Compared to mechanical brakes, this brake system offers superior stopping power and better modularity. Their adjustment is also far less complicated, but they are a lot more expensive.
Coaster brakes are commonly featured on single-speed bicycles such as city bikes and cruisers. They are the most user-friendly and require no maintenance. All coaster brake components are contained within the rear hub.
They are engaged by pushing back on the pedals, which presses a brake shoe against the spinning mechanism inside the rear hub. As a result, the hub cannot rotate, and the bike slows and comes to a halt.
Although coaster brakes are inexpensive and straightforward, they lack modularity and can easily jam the back wheel. As a result, the tire skids reduce braking performance and increase braking distance.
A U-brake is a rim brake typically found on BMX bikes and old-school mountain bikes. In terms of operation, they are a cross between caliper and cantilever brakes. They comprise two L-shaped brake arms that cross over the tire and are positioned on each side of the wheel above the rim. The arms are held together by either a side-lined cable or a straddle wire carrier pushed by a braking cable.
Reasons Brakes Are Getting Stuck
There can be many reasons for your brakes not releasing. The reasons are similar regardless of the type of brake system being utilized. They can include issues with the rim or the rotor, defective cable routing, dysfunctional calipers, and many other reasons.
1. Damaged Rim Or Disc
An issue with the brakes sticking might not have anything to do with the brakes themselves but could indicate that the rim or rotor might be bent out of shape. For rim brakes, you will have to check the wheel by spinning it to see if it is spinning straight or wobbling.
Similarly, spin the wheel to inspect if the disc is damaged or warped visually. You will also be able to hear any disturbance as the bent rotor will make contact with the brakes creating a grinding sound due to the metal-on-metal connection.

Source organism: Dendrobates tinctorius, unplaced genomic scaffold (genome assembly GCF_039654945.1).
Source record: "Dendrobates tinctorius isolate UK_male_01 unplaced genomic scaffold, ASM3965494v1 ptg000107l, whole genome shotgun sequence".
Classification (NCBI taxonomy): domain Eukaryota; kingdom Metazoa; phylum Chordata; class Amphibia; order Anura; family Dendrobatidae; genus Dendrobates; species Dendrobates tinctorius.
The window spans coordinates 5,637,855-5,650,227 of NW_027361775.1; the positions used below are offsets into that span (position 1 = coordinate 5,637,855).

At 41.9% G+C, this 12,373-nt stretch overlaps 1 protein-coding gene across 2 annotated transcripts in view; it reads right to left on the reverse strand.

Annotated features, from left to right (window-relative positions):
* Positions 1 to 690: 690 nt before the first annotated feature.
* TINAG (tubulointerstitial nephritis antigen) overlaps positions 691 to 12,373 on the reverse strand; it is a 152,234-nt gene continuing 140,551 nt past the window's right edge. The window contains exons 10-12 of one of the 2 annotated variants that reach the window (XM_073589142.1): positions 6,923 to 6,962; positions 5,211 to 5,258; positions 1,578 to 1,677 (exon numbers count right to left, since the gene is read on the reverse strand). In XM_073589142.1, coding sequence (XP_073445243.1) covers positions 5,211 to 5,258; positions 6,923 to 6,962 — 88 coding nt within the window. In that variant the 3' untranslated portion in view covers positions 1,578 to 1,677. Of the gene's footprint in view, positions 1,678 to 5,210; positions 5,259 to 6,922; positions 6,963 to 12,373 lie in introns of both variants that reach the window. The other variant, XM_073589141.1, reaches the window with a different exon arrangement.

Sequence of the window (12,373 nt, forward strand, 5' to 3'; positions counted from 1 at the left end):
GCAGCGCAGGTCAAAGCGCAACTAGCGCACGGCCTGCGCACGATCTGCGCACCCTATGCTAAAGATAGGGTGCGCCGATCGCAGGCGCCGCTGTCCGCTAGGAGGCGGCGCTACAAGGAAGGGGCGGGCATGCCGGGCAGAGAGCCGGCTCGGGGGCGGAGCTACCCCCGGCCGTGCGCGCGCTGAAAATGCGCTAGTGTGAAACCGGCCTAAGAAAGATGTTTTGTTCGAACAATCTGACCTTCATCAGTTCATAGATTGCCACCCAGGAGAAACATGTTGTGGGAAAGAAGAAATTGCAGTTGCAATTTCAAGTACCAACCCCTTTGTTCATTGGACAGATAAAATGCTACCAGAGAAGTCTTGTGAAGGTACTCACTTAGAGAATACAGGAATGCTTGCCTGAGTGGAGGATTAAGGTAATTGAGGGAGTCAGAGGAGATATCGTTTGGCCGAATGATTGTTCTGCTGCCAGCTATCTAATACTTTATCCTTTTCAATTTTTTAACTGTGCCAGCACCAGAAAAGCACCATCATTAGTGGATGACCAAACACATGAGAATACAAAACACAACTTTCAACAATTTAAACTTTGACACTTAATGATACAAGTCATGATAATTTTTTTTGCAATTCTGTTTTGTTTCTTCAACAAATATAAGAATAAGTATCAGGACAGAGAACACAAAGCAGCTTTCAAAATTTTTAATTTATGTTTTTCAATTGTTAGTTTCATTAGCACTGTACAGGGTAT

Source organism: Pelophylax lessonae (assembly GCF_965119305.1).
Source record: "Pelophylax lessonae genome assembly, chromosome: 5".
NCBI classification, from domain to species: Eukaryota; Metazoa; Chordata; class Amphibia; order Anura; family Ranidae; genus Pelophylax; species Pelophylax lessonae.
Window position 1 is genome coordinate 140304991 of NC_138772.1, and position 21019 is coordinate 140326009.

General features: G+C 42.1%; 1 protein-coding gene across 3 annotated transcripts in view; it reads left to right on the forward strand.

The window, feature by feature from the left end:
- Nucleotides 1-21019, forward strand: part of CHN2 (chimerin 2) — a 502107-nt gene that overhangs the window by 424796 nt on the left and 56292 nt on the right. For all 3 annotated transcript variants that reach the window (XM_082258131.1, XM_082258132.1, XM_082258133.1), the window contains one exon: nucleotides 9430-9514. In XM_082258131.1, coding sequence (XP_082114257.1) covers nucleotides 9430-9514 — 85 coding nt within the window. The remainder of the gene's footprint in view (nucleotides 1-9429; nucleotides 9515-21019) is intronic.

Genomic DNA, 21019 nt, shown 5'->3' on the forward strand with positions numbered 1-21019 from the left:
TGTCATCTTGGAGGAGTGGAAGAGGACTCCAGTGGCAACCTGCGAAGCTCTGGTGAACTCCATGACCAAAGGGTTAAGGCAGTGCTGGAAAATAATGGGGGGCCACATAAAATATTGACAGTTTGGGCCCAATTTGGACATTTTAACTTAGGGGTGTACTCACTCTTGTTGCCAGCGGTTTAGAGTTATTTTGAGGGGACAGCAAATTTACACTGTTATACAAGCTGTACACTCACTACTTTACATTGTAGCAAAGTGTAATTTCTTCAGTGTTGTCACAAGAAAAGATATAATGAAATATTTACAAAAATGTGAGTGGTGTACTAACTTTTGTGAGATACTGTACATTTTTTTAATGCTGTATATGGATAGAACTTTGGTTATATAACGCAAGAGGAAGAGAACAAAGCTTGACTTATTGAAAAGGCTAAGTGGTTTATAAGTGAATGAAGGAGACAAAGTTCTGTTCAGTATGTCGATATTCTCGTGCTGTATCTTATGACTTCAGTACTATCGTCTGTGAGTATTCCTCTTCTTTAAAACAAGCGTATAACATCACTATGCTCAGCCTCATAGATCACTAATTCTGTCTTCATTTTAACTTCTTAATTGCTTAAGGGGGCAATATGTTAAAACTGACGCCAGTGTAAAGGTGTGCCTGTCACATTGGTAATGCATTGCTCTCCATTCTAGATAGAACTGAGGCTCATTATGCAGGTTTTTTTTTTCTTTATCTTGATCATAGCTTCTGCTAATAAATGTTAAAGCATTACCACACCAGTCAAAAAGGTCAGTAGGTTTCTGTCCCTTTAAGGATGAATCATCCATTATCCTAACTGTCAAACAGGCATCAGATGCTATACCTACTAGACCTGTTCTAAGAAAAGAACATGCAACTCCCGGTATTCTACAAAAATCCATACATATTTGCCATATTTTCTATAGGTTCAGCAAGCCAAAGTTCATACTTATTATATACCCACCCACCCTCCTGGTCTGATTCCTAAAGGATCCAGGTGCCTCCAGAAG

Discs bent in one direction also lead to unequal piston engagement when the levers are pulled. If one of the pistons is pushed in too far, the other will have to compensate by coming out more than it should have.
2. Cable Tension
In mechanical brakes, the cable is responsible for moving the brake pads toward the rim or rotor when pulled with the lever. If the cable tension is too high, it will lead to the brake pads getting pushed down too hard, and they could get stuck in that position. You can check the cable tension by clamping down on the brake lever. If there is a high resistance in the initial travel of the lever, then the cable tension is too high.
3. Dirt Buildup
Dirt tends to accumulate in all the crevices of your bike and disturb the system’s functioning. It can disrupt the release of the pistons and prevent the brake pads from moving toward the braking surface. The movement of the cables can also be diminished due to buildup as it would increase the resistance.
If the buildup around the braking surface is excessive, then the brake could get stuck once they have been applied.
4. Worn-out Brake Pads
The brake pads will wear out as you utilize them. The more they are worn down, the thinner they will become. The thinner they get, the further the pistons push to press them against your braking rotor or rim. Insufficient padding material will eventually impact how safely you can stop your bike.
Due to the increasing distance, the pistons have to push. They may get stuck. Your brake pads or whatever is left of them will be so close together that they may contact your rotor or rim even when you’re not squeezing the brake levers.
If your brake pads are around 0.64cm thick or less, then they are likely begging you to replace them, as its time for them to retire (source).
5. Friction In Cables
This indicates that the cable and its case have rusted, and it also suggests that your brake lever is damaged. Flexing the brakes with your hand will show you how much friction is present.
6. Kinks in Cables
If the cables are inadequately routed with kinks or bends, then it will disrupt the connection between the various parts. This can even be seen in brand-new bikes with a too-long cable connecting the lever and the caliper.
A kink is found when the cable protrudes out of its housing and is at an acute angle. It can occur when the bike has been in an accident or is old. It can lead to insufficient pressure being transferred to the brakes when you squeeze the brake levers.